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posted: 7/30/2013 1:12 PM

Barrington teens urge Congress to support cystic fibrosis drug research

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  • Senator Dick Durbin meets with Madeline Goetz of Ottawa and Hayley and Natalie Gray of Barrington, at the U.S. Capitol during the Cystic Fibrosis Foundation's Teen Advocacy Day, June 27.

      Senator Dick Durbin meets with Madeline Goetz of Ottawa and Hayley and Natalie Gray of Barrington, at the U.S. Capitol during the Cystic Fibrosis Foundation's Teen Advocacy Day, June 27.
    Courtesy of Cystic Fibrosis Foundation

 
Submitted by Cystic Fibrosis Foundation, Greater IL Chapter

On June 27, Barrington High School students Hayley and Natalie Gray joined nearly 60 other teens from across the United States to press elected officials in Washington, D.C., to support cystic fibrosis drug research and development and to protect access to high-quality, specialized care for people with the disease on behalf of the Cystic Fibrosis Foundation.

Natalie and Hayley participated in Teen Advocacy Day in memory of their sister, Lauren Gray Munao, who had CF, a genetic disease that causes recurrent lung infections, lung damage and premature death. Lauren, a 2002 graduate of Barrington High School, died in 2009, at age 26 from complications of CF.

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During the event, Natalie and Hayley met with Senator Dick Durbin and with staffers from the offices of six other Illinois lawmakers, including Senator Mark Kirk and Representatives Tammy Duckworth, Peter Roskam, Bobby Rush, Bill Enyart and Daniel Lipinksi, to share their personal experiences and to advocate for people with CF.

"I am honored to have been a part of Teen Advocacy Day and to have had the opportunity to travel to Washington, D.C., in Lauren's memory and to fight for other people with this terrible disease," said Natalie. "It was exciting to meet our elected officials and help them understand CF. I know firsthand why we need new medicines to treat cystic fibrosis and the importance of quality CF care, and I want people in Washington to understand, too."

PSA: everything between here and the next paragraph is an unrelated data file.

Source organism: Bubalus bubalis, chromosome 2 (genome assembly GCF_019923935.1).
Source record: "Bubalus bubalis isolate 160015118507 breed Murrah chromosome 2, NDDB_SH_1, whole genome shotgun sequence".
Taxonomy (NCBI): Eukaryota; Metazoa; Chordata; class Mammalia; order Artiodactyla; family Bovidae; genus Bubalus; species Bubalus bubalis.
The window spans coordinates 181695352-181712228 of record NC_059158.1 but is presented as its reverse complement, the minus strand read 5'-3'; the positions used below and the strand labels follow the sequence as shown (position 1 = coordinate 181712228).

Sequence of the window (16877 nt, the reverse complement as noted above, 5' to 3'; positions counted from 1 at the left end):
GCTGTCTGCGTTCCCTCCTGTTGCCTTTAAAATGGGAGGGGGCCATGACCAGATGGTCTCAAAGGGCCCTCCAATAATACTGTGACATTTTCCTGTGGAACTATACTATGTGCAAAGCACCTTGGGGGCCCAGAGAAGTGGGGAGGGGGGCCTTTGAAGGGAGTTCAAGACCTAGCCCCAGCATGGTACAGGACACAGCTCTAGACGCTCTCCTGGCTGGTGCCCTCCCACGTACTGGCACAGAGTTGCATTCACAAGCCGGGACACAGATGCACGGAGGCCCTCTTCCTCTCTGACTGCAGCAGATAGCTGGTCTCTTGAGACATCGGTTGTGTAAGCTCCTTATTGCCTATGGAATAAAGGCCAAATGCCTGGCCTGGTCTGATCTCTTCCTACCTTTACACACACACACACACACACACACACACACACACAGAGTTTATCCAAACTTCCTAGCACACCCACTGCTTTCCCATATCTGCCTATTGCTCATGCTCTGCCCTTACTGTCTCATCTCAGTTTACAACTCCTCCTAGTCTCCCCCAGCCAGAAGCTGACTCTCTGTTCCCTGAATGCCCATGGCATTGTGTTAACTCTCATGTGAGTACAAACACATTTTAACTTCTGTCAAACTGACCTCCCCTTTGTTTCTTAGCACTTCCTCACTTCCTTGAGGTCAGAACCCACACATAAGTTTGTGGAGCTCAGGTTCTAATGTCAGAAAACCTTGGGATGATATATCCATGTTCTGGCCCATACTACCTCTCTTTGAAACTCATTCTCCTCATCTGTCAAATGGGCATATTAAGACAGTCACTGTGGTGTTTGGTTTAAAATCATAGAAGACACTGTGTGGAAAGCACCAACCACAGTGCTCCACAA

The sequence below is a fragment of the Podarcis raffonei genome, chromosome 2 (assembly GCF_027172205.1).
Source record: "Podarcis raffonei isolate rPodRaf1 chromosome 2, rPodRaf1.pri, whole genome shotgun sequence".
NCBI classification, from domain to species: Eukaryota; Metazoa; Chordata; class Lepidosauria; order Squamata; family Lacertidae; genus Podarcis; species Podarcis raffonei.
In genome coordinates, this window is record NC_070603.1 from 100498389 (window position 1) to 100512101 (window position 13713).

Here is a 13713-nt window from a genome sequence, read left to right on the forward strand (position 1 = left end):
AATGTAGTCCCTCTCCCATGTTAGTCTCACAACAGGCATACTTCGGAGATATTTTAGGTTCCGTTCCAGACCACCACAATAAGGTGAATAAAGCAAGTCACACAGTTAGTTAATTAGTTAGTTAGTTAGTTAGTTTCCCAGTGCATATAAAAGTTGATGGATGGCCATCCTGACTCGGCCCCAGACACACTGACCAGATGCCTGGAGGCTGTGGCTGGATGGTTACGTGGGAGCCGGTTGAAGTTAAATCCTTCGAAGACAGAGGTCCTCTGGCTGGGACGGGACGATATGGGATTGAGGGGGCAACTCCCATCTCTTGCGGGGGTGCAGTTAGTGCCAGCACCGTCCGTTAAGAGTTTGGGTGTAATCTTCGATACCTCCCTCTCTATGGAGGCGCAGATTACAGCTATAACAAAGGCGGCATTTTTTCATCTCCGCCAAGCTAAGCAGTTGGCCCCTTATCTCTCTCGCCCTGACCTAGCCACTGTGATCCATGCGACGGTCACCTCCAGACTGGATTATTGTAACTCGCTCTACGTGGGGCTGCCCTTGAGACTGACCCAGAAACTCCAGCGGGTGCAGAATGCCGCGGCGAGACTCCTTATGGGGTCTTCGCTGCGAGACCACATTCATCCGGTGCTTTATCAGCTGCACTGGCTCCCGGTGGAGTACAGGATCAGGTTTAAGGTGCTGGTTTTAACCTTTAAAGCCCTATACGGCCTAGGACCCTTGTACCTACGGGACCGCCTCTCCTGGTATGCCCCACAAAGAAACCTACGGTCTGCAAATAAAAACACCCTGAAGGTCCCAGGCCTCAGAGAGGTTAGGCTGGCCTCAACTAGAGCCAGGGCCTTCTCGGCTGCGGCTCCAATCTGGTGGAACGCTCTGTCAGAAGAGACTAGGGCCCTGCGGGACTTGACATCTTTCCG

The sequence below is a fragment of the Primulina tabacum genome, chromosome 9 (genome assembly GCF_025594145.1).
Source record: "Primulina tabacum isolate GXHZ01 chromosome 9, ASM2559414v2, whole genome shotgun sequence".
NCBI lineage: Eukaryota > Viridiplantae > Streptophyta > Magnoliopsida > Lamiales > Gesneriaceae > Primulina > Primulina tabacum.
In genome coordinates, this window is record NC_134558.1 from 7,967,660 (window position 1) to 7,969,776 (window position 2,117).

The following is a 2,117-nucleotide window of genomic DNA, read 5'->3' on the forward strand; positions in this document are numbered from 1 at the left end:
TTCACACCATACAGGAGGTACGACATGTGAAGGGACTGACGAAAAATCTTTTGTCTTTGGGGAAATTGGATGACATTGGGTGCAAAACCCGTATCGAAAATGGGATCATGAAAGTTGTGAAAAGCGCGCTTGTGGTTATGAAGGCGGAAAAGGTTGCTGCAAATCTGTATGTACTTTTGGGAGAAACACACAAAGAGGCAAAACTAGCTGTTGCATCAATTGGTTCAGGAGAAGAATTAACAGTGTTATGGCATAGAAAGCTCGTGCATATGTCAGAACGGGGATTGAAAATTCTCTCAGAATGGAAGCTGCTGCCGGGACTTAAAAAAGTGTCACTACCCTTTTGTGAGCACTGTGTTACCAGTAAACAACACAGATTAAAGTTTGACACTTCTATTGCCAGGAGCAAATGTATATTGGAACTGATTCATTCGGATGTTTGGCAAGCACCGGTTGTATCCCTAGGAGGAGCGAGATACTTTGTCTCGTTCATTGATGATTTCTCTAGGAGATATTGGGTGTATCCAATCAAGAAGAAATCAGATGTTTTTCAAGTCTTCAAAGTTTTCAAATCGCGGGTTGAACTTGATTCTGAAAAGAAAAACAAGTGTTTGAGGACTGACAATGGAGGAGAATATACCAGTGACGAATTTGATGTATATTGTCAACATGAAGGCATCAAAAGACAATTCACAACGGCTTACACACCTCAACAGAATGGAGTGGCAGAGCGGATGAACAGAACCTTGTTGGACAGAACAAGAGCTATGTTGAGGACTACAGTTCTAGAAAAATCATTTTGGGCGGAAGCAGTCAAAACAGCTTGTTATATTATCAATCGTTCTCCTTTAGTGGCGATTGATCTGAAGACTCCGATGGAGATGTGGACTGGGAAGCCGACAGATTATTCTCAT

The Gray sisters have been active supporters of the Cystic Fibrosis Foundation for years, volunteering and participating at the Barrington Great Strides Walk and 5K, the Cycle for Life and the Grand Chefs Gala, but Teen Advocacy Day took their support for the cause to a whole new level.

"Teen Advocacy Day gave us both a deeper understanding of what happens with the money we raise at events like Great Strides and how important it is to keep developing new drug therapies that will save the lives of people like our sister Lauren," explained Hayley.

The teens asked their members of Congress to increase funding for the National Institutes of Health and the Food and Drug Administration and to recognize the importance of affordable access to care at CF Foundation-accredited care centers.

Teen Advocacy Day is sponsored by the Cystic Fibrosis Foundation. For information and to get involved, call (800) 344-4823 or visit www.cff.org.

The Cystic Fibrosis Foundation is a world leader in the search for a cure for cystic fibrosis. The foundation funds more CF research than any other organization and nearly every CF drug available today was made possible because of foundation support. Based in Bethesda, Md., the foundation also supports and accredits a national care center network that has been recognized by the National Institutes of Health as a model of care for a chronic disease. The CF Foundation is a donor-supported nonprofit organization.

Locally contact: Cheryl Sundheim, (312) 236-4491, ext. 109; the Cystic Fibrosis Foundation, 150 N. Michigan Ave, Suite 1550, Chicago, IL 60601; email csundheim@cff.org or visit www.cff.org/chapters/grillinois.

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